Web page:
CHICAGO (CBS) — After months of delays, aldermen appear poised to vote on an ordinance that would require the city to create a public database of closed Chicago Police Department misconduct files dating as far back as 1994.
Ald. Scott Waguespack (32nd), who chairs the City Council Finance Committee, introduced the proposal last September to require the Inspector General’s office to create “a user friendly, publicly accessible and searchable digital repository” of CPD’s closed misconduct complaints.READ MORE: Buffalo Grove Police Shot And Killed Man Who Fired Shots While Armed With 2 Guns
The proposal from Waguespack and Public Safety Committee Chair Ald. Chris Taliaferro (29th) came after a proposal to settle a lawsuit that sought to force the city to release more than 50 years’ worth of CPD misconduct records stalled in City Council.
The CPD misconduct database ordinance has gone nowhere for months, but is now scheduled for a hearing by the Finance and Public Safety committees on Friday, after undergoing a major re-write.
The original proposal would have required the Inspector General’s office to make all closed CPD misconduct files available on the database, but did not set out a timeline for when it must be done.
According to a copy of the revised ordinance obtained by CBS 2, the Inspector General’s office now would be required to make all closed misconduct files dating back to 2000 available on the database within one year of when the ordinance takes effect, and all misconduct files dating back to 1994 available within two years.
After that, the Inspector General’s office would be required to determine the feasibility of publishing closed CPD misconduct files dating back before 1994.
“If such publication is feasible, OIG shall propose a timeline for publication,” the ordinance states.
For future CPD misconduct files, the Inspector General’s office would be required to publish them to the database no later than 30 days after a disciplinary investigation is completed.
Published misconduct files would have to include log numbers, misconduct complaints, the names of each accused officer, the name of the investigating agency, the final disciplinary decision or other final disposition of the case, and any other information the Inspector General’s deputy for public safety deems of public value.READ MORE: SUV Driver Crashes Into South Chicago Currency Exchange During Attempted Robbery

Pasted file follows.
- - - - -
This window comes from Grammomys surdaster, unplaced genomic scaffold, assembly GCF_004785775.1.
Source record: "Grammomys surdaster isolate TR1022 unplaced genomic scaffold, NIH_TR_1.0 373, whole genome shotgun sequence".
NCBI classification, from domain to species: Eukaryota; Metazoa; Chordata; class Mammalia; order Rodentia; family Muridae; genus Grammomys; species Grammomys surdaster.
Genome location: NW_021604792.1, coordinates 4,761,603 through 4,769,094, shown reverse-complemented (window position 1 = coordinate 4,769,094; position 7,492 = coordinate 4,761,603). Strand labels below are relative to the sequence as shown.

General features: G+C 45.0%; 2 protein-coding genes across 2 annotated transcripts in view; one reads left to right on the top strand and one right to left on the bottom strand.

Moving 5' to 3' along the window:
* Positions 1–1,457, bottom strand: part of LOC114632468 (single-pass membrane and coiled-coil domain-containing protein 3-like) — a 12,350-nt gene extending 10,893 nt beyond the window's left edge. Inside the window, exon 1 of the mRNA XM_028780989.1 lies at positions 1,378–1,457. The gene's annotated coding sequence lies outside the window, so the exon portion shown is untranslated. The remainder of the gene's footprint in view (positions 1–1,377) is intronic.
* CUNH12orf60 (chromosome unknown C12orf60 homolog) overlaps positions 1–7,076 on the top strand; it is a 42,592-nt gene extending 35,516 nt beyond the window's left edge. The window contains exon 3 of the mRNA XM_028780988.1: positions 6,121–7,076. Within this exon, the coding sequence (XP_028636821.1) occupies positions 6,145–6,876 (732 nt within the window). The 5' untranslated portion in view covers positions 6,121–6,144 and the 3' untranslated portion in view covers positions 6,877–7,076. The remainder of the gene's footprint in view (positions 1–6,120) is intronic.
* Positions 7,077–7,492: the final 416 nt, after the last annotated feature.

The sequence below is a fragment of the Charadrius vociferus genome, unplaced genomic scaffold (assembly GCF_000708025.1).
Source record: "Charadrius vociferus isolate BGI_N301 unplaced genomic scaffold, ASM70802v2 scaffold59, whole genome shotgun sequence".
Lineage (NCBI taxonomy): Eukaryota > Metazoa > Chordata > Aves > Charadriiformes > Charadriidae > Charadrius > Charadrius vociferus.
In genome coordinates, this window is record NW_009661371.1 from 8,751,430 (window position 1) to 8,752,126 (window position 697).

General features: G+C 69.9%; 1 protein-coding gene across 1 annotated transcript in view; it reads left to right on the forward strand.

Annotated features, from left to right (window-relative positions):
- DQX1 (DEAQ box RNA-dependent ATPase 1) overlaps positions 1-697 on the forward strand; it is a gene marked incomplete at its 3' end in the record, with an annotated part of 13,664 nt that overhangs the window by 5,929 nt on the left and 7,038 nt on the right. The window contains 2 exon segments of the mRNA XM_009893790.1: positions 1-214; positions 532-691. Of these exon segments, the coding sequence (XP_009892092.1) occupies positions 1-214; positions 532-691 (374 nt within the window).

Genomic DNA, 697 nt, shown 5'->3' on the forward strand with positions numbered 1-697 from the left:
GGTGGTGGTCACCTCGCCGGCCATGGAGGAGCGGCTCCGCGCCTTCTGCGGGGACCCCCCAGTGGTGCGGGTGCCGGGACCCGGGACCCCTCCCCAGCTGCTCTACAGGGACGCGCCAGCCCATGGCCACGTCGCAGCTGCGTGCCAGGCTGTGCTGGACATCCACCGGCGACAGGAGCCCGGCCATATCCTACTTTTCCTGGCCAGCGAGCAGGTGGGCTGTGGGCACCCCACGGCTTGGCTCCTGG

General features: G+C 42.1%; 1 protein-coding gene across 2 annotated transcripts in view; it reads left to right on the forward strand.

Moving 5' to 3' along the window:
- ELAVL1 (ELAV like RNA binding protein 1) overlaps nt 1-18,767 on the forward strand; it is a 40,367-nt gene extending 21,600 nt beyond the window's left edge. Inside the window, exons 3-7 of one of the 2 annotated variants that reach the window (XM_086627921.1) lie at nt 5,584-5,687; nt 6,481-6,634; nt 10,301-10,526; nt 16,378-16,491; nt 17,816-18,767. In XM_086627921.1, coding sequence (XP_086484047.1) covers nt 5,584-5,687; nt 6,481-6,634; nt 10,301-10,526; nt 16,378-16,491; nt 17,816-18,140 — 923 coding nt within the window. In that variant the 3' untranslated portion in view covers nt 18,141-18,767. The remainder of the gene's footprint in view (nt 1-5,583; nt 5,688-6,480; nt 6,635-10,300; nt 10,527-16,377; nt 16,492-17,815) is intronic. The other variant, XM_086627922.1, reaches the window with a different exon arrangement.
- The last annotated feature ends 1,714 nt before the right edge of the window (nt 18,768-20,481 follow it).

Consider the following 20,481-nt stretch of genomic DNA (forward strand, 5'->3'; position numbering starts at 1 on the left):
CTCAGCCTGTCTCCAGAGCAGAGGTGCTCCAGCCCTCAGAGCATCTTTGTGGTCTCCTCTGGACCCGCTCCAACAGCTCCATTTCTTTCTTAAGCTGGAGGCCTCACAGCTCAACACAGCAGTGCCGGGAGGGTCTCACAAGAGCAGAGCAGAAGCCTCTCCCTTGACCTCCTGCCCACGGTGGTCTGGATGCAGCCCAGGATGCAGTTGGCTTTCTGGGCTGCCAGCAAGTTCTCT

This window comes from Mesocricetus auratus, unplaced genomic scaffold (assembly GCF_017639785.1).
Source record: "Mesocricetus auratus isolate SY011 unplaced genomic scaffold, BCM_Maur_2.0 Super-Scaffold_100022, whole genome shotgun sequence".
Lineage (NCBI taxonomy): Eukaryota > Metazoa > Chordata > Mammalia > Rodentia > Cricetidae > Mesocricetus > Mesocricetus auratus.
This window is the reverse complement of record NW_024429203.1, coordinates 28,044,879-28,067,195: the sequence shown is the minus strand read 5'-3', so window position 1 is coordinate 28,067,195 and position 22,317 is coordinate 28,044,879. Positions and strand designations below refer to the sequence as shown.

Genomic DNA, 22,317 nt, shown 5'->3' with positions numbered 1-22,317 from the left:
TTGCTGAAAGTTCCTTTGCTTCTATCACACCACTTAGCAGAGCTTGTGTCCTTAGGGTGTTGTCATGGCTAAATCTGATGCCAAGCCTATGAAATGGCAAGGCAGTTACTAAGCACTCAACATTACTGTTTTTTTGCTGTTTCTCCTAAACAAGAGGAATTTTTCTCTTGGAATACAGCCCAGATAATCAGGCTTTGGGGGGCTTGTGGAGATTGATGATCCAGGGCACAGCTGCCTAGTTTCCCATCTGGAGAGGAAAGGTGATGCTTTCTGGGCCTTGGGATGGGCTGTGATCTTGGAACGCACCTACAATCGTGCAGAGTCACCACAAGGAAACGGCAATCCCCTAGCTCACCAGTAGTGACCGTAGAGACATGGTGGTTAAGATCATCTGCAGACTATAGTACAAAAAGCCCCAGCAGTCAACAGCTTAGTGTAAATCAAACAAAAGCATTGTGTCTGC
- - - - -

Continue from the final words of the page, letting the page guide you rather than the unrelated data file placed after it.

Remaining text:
The Inspector General’s office also would be required to provide semiannual progress reports on the misconduct database.
The City Council’s push for a public CPD misconduct database stems from the city’s effort to settle a lawsuit filed by Charles Green, who was convicted in a 1985 quadruple homicide, but claims he was wrongfully convicted.
Green filed a FOIA request for all Chicago Police misconduct records in cases that have been closed dating back to 1967. Green then sued for the records after the city failed to respond to that FOIA.
Green was released from prison in 2009 after a judge ruled critical victim testimony was not allowed at his trial. Green’s fight to prove his innocence included filing a Freedom of Information Act request, or FOIA, for all Chicago Police misconduct records in cases that have been closed dating back to 1967. Green then sued for the records after the city failed to respond to that FOIA, as required by law.
Last year, a Cook County Judge ruled the city had “willfully and intentionally failed to comply” with FOIA requirements, and ordered the city to turn over all the files Green had requested by the end of 2020. The city already has turned over misconduct files dating back to 2011.
However, as part of a proposed settlement with the city, while Green would have received $500,000 in damages, he would have given up his right to the files dating back to 1967.
Last July, aldermen balked at approving that settlement, demanding the city establish a database of CPD misconduct files.
At the time, city attorneys told aldermen it would take 10 years and cost $10 million to release all of the misconduct files Green had been seeking.
It’s unclear how much the database proposed in Waguespack’s ordinance would cost, but the measure would require the city to provide the Inspector General’s office with any budget allocations “as are necessary to support the creation and maintenance” of the database.MORE NEWS: Chicago Weather: Mild Temperatures Linger Thursday
If approved by the Finance and Public Safety committees on Friday, the database ordinance could get a vote by the full City Council next week.